Ninety University Of Zimbabwe (UZ) students were recently circumcised under a programme conducted by a voluntary health group, Health Professional Empowerment Trust (HPET).
HPET project director Evans Mastara said the response from the students was encouraging as they realised the benefits of circumcision in this HIV and Aids era.
We had a circumcision programme which ran between April 10 and 18 which saw 90 students being circumcised, said Mastara.
It is running concurrently with the national programme being run by the Ministry of Health and Child Welfare and Population Services International where they are moving countrywide offering the services for free, Mastara said.
This was made possible under our three-year project on male circumcision and reproductive health awareness campaign at the UZ because we have seen that students are at risk.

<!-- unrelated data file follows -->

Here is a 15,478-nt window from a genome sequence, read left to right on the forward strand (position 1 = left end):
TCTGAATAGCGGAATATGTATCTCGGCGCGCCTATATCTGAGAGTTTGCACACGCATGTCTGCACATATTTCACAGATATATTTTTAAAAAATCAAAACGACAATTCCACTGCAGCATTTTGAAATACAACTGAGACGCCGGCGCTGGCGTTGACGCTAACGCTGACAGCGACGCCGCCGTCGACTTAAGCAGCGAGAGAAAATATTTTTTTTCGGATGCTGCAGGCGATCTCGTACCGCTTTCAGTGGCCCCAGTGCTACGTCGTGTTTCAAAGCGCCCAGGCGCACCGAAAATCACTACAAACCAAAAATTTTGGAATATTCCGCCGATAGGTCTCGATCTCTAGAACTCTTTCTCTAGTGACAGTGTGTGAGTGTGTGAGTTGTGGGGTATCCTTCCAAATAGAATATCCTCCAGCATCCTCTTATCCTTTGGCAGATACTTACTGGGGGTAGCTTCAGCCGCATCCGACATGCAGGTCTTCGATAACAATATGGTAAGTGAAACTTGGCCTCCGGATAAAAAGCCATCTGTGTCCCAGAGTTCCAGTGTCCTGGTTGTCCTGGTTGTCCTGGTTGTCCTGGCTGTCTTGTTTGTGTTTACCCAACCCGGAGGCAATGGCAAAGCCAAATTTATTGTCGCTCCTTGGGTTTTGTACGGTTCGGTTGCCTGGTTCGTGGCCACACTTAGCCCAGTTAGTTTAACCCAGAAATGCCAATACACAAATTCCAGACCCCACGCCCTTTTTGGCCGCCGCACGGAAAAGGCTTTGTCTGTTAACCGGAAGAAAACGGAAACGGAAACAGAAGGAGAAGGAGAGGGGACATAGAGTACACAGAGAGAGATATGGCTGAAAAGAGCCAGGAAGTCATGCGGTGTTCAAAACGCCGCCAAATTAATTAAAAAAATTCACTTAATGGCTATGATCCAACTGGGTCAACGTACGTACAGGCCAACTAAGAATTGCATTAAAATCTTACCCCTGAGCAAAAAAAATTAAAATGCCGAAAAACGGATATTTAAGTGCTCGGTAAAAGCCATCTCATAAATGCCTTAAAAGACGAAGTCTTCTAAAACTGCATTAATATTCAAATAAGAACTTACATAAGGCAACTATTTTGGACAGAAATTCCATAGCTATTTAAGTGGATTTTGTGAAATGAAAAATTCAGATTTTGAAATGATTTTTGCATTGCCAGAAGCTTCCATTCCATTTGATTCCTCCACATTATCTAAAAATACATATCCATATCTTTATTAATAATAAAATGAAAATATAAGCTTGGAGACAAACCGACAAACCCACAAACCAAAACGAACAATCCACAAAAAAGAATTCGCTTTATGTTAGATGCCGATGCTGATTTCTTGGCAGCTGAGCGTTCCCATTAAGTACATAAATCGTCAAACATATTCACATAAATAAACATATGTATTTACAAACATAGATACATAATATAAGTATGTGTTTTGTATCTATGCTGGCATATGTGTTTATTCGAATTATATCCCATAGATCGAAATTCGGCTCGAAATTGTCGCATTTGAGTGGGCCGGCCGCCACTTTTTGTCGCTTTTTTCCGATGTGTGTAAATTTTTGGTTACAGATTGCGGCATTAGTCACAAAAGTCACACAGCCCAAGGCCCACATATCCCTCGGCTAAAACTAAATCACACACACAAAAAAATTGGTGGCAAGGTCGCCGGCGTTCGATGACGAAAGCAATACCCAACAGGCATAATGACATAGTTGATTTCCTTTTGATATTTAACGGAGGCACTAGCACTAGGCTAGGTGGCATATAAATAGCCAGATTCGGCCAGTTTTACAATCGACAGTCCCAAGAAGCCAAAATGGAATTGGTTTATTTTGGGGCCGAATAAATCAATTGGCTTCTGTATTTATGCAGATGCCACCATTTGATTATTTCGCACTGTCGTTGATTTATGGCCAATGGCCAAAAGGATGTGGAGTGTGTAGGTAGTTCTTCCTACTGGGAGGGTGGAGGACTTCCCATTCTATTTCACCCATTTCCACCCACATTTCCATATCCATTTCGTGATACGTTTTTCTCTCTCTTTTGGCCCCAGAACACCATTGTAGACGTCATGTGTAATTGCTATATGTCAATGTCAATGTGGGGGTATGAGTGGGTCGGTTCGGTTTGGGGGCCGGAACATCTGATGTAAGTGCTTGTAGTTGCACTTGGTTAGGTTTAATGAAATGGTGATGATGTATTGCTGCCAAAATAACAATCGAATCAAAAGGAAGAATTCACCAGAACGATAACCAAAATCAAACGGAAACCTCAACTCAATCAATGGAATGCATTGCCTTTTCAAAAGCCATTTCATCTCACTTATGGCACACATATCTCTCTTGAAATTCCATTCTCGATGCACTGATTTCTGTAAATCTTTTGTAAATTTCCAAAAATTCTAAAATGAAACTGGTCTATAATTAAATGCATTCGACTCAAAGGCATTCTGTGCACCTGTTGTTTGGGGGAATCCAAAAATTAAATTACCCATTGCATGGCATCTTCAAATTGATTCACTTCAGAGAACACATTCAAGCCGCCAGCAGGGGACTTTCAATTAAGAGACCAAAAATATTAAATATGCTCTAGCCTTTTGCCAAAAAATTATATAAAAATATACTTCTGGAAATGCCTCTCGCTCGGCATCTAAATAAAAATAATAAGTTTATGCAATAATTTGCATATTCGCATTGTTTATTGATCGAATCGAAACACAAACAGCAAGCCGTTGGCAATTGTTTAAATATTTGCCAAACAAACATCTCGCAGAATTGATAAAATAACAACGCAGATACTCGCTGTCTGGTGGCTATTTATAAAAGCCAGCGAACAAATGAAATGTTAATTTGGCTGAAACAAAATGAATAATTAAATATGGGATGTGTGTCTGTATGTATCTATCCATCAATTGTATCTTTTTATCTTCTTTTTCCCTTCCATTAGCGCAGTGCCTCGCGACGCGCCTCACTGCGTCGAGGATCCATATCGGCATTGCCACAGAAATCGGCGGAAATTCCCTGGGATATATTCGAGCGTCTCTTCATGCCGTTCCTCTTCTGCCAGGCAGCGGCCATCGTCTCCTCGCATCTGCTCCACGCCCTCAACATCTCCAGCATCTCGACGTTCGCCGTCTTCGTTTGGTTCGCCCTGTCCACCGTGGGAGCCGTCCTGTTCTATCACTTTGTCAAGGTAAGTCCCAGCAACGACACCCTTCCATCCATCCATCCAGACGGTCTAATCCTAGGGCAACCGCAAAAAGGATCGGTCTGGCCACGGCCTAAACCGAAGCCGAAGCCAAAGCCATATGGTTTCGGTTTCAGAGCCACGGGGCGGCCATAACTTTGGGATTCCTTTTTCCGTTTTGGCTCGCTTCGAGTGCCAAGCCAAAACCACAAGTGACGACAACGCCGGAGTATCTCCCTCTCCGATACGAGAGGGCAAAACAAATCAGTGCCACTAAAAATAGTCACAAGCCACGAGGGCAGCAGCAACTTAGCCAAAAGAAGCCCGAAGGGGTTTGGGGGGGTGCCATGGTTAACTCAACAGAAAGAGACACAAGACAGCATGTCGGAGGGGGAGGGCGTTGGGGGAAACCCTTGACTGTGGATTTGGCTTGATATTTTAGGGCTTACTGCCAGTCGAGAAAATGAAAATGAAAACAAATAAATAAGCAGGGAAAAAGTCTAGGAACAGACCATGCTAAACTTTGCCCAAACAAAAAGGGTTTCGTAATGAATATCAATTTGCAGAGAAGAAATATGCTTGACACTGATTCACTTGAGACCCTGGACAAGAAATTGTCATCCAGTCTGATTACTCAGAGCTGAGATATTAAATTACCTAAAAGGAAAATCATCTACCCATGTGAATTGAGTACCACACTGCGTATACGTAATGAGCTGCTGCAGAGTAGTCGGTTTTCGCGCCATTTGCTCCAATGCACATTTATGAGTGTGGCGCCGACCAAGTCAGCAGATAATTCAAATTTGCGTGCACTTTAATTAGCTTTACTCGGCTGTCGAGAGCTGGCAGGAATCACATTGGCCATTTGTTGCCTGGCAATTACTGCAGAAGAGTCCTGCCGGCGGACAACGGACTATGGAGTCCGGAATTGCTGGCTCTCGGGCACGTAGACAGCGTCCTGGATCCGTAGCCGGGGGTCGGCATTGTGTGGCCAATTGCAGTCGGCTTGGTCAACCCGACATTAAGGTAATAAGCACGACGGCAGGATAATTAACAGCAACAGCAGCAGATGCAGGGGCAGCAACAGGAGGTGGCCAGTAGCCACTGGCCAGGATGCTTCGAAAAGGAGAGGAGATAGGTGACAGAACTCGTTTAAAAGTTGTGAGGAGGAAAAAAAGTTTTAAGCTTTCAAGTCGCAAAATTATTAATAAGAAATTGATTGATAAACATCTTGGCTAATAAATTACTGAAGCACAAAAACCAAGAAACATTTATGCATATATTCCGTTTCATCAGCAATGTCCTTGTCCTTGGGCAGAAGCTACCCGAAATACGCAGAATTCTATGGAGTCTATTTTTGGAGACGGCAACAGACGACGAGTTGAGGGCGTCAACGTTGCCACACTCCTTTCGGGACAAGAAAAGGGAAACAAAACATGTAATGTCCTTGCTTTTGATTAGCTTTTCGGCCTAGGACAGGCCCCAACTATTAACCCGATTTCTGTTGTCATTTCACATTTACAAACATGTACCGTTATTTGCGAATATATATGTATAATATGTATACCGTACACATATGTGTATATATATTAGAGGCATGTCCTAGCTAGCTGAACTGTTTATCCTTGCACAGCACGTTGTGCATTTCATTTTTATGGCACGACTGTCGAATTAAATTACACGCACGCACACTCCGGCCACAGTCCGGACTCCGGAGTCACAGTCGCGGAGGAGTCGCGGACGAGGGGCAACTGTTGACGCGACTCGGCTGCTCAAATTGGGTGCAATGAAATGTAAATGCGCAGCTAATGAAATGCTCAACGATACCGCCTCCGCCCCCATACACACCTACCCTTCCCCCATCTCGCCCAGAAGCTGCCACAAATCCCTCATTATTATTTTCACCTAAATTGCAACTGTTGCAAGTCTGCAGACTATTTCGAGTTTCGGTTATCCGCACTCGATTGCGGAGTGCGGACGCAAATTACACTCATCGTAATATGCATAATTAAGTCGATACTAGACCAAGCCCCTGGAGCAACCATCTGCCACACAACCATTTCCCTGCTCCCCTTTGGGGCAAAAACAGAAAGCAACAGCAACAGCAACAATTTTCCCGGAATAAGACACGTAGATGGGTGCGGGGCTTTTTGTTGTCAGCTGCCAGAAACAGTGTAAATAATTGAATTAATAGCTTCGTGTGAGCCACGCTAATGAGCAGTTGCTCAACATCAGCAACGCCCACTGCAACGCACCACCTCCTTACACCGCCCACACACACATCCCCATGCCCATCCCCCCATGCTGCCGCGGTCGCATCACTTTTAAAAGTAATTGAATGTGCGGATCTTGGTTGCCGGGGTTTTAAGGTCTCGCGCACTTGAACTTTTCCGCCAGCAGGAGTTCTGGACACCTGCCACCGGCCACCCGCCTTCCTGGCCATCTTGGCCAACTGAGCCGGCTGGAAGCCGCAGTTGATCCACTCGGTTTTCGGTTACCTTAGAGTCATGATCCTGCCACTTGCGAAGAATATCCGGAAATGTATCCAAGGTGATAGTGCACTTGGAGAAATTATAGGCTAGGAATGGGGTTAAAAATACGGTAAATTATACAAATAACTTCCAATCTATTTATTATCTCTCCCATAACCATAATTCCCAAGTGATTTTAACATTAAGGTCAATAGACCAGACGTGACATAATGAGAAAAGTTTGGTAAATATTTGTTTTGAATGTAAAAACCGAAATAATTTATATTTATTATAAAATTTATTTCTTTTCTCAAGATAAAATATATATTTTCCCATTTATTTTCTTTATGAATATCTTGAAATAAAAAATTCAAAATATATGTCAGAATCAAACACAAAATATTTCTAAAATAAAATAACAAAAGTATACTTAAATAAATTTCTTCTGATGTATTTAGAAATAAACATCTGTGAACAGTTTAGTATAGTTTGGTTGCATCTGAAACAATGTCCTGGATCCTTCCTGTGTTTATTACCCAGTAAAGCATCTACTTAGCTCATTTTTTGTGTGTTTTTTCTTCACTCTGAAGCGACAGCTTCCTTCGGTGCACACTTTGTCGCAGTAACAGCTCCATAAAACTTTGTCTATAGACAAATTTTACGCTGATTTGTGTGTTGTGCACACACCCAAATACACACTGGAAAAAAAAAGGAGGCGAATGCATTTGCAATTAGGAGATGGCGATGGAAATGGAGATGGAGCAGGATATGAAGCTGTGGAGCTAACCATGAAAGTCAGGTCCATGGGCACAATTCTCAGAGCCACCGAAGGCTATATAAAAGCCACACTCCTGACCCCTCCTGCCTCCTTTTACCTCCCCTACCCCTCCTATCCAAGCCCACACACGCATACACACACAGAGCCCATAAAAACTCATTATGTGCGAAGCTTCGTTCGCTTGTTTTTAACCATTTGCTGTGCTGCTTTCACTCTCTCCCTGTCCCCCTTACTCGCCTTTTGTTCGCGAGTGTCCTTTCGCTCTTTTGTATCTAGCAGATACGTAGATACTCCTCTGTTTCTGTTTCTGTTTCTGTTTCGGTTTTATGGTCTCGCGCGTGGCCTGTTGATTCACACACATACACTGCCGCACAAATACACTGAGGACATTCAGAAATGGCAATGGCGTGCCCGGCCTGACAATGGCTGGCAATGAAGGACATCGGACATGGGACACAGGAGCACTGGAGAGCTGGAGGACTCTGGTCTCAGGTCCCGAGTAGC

Mastara added they were working with the universitys sport and recreation department to use sporting events as an opportunity for health talk.
When they have sports at the college we pitch our tent where students who want more information on the issues can come and we discuss, he added.
Male circumcision is the surgical removal of some or all of the foreskin from the male organ.
Zimbabwe launched a circumcision campaign in 2009, targeting at least 1,2 million men by 2015 in the fight against HIV and Aids.
According to the World Heath Organisation, male circumcision reduces the risk of sexually transmitted HIV infection in men by approximately 60%.